The Kentucky Equine Education Project (KEEP), Kentucky's equine economic advocate, announced that it will kick off its Equine Workforce Talent Pipeline project with an informational breakfast at Keeneland on September 14.
Recognizing that the horse industry is a unique and critical part of Kentucky's economy, with an economic impact of nearly $4 billion annually and responsible for more than 80,000 jobs, KEEP, the Kentucky Chamber of Commerce and Keeneland have embarked on this partnership to address the job needs within the industry across the state. Kentucky Horse Council, University of Kentucky and University of Louisville Equine Industry Program are also providing support for the program.
The Kentucky Chamber Workforce Center announced the hiring earlier this month of Laurie Mays who will work with KEEP and the Kentucky Chamber Workforce Center to assess the workforce needs of the equine industry and collect the data necessary to create a talent pipeline of qualified candidates to meet the demand of the industry's labor shortages in Kentucky. The project will focus on four employer groups: farms, sales consignors, trainers and racetrack workers and veterinary staff.
Bill Thomason, president and CEO of Keeneland, said, “Keeneland recognizes the labor challenges faced by both owners and trainers who race at Keeneland and consigners who sell horses here. The short- and long-term success of our industry depends upon the availability of a workforce that is committed to the horse. We look forward to supporting this vital project.”
Elisabeth Jensen, KEEP's executive vice president who oversees the operations of the
organization, commented on this announcement saying, “During my tenure at KEEP, we have
been focused on the economic impact the horse industry has on Kentucky and all Kentuckians.
Addressing our industry's labor issues is an integral part of that and we are looking forward to
pioneering this approach to the issue with the Kentucky Chamber of Commerce.” Jensen also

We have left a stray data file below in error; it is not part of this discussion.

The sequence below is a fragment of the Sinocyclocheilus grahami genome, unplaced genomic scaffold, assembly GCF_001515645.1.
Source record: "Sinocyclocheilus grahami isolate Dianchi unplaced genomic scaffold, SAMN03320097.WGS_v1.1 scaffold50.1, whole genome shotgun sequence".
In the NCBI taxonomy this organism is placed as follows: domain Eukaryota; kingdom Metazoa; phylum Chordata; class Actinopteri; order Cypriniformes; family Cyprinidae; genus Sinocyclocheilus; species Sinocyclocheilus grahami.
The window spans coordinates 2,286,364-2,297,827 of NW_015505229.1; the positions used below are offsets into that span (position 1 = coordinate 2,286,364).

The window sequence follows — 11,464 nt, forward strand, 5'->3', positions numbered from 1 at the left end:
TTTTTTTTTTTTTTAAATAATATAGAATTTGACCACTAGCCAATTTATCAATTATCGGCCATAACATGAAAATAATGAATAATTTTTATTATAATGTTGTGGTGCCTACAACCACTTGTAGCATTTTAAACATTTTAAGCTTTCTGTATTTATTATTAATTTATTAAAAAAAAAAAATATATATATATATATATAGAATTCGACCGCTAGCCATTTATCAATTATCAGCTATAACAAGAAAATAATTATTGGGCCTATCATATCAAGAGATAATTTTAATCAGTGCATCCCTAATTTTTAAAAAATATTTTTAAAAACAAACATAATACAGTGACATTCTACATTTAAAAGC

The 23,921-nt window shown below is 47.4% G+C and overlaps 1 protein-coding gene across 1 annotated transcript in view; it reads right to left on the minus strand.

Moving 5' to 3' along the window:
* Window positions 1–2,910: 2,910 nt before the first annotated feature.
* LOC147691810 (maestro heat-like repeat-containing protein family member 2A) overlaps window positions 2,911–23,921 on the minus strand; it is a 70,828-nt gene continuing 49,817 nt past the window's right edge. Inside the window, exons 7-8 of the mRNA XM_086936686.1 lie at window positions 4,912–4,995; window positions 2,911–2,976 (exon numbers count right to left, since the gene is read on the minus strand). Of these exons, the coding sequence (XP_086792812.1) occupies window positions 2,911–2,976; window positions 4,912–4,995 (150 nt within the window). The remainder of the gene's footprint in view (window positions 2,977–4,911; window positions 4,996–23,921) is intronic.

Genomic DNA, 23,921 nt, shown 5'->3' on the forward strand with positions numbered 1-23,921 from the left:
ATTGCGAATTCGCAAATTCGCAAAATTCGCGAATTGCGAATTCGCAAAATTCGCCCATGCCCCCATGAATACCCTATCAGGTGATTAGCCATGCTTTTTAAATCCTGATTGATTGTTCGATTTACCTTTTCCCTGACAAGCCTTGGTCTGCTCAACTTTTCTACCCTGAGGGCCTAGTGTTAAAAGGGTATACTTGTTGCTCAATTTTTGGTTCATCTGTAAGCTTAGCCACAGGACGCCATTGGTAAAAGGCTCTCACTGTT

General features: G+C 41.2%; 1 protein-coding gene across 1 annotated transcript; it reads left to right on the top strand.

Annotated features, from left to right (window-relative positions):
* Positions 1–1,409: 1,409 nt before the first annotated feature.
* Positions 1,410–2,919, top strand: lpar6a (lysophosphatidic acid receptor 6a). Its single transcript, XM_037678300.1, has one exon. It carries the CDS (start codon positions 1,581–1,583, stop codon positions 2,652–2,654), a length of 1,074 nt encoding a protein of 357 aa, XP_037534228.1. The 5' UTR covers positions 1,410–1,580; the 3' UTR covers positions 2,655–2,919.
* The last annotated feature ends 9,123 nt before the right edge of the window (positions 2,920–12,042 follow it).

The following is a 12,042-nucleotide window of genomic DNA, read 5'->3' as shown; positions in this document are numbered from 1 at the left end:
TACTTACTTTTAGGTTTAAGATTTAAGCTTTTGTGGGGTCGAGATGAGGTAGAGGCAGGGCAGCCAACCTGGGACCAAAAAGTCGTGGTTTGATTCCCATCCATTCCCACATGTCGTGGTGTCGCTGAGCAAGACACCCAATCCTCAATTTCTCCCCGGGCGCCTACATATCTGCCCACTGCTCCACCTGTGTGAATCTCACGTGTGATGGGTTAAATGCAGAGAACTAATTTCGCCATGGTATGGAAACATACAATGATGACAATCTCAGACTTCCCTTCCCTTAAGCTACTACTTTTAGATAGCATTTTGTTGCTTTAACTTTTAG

added, “With the improving economy, the demand for a capable workforce has increased at the same time that the industry has faced a shrinking and inconsistent immigrant labor pool. It is essential that we build a talent pipeline of Kentuckians to meet the opportunities and challenges that the horse industry will encounter in the near future.”
Beth Davisson, Kentucky Chamber of Commerce's Workforce Center's executive director, said, “Workforce will remain a key issue all across Kentucky and the nation for the forseeable future, and who better to lead this conversation than Kentucky's business community? Businesses throughout the Commonwealth are unable to grow without the right talent in place, and the Kentucky Chamber'sWorkforce Center demonstrates our dedication to preparing Kentucky's workforce and to building a thriving economy.”
All media, employers, human resources professionals and educators within the equine industry are invited to attend a breakfast at Keeneland on September 14 to learn more about the project and register to be part of the employer work groups.
Following the kick off, the Kentucky Chamber Workforce Center will hold meetings throughout the two year project to develop strategies to improve Kentucky's workforce issues across six different industry areas, including the horse industry. Participating employers, employer-led associations and education providers will build partnerships while using a demand-driven concept in order to connect employees and employers.
For more information, or to RSVP for the kickoff event, contact Laurie Mays: [email protected] or (859) 259-0007.
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